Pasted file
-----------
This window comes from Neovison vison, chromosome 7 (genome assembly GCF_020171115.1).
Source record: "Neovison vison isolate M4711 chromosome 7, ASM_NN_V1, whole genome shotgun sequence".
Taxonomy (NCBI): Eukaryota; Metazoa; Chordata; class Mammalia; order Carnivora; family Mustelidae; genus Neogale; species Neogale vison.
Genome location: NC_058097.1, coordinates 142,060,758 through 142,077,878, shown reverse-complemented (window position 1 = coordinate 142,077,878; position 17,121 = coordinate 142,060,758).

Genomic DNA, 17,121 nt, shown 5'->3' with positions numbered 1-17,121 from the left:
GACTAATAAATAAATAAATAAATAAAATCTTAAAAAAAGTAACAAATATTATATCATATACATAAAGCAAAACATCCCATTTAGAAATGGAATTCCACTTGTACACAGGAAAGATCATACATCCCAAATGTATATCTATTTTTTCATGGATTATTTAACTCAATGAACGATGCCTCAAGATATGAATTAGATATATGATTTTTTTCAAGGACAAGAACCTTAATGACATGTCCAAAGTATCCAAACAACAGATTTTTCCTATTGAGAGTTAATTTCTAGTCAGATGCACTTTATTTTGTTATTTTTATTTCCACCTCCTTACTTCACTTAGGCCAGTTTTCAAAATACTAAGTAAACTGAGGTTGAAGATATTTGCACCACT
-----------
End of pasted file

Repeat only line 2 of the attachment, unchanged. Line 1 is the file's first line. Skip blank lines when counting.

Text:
Source record: "Neovison vison isolate M4711 chromosome 7, ASM_NN_V1, whole genome shotgun sequence".